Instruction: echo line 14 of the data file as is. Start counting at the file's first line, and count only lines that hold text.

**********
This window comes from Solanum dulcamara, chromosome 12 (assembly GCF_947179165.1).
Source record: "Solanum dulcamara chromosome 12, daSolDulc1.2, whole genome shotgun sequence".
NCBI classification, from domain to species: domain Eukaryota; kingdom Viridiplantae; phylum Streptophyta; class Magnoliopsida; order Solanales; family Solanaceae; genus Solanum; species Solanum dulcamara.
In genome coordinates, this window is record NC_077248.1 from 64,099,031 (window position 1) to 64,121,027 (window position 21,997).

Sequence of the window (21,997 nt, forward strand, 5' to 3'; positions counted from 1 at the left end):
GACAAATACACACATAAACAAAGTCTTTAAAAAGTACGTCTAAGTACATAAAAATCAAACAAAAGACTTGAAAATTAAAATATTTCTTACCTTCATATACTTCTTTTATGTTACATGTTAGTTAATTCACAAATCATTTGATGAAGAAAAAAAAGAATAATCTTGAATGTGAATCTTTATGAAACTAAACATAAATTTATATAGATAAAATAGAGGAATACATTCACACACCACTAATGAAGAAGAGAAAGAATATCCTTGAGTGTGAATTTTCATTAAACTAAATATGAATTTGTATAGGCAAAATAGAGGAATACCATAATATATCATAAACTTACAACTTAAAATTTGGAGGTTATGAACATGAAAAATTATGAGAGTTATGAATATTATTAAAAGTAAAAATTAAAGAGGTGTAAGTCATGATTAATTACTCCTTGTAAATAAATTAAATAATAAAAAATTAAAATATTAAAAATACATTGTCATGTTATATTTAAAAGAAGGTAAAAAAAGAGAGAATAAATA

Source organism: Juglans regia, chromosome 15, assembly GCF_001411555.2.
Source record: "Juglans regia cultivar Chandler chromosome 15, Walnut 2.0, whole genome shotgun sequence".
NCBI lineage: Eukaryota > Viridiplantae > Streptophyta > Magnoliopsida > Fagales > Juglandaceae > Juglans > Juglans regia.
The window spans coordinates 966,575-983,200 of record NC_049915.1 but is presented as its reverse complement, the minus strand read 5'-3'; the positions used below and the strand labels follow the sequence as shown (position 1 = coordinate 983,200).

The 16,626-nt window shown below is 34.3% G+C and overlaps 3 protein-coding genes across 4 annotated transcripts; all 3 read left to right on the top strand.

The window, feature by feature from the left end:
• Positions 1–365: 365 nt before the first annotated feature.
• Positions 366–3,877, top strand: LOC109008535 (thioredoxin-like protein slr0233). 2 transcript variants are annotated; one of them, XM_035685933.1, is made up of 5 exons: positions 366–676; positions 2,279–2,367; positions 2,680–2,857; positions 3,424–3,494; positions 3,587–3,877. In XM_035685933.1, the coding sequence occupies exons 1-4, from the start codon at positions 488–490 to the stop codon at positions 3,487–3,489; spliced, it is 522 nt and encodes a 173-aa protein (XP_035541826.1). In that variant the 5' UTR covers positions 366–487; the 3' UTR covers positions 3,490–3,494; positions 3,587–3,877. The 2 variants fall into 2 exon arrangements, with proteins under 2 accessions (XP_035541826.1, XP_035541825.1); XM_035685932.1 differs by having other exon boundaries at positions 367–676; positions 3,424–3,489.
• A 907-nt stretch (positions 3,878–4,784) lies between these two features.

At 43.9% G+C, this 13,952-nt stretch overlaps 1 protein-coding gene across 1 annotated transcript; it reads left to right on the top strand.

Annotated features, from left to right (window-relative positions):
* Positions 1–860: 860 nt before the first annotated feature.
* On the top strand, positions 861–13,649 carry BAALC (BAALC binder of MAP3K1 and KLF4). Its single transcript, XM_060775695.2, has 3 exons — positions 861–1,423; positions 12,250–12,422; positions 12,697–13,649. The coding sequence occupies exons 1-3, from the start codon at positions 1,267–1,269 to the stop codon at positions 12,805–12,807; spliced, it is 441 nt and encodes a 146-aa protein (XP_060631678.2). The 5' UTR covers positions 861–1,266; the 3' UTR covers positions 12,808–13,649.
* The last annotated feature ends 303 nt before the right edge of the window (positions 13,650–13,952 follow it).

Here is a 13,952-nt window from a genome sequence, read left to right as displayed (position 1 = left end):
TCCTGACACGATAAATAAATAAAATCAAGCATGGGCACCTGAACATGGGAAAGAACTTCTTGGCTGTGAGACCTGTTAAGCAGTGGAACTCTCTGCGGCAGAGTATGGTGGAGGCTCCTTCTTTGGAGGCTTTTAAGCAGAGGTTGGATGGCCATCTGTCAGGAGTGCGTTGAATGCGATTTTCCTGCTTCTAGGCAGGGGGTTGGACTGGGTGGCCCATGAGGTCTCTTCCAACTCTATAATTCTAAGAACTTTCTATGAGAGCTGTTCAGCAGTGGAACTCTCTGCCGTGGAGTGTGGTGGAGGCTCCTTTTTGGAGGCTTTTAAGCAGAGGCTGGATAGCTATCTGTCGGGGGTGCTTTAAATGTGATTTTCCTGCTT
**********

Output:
• Positions 366–3,877, top strand: LOC109008535 (thioredoxin-like protein slr0233). 2 transcript variants are annotated; one of them, XM_035685933.1, is made up of 5 exons: positions 366–676; positions 2,279–2,367; positions 2,680–2,857; positions 3,424–3,494; positions 3,587–3,877. In XM_035685933.1, the coding sequence occupies exons 1-4, from the start codon at positions 488–490 to the stop codon at positions 3,487–3,489; spliced, it is 522 nt and encodes a 173-aa protein (XP_035541826.1). In that variant the 5' UTR covers positions 366–487; the 3' UTR covers positions 3,490–3,494; positions 3,587–3,877. The 2 variants fall into 2 exon arrangements, with proteins under 2 accessions (XP_035541826.1, XP_035541825.1); XM_035685932.1 differs by having other exon boundaries at positions 367–676; positions 3,424–3,489.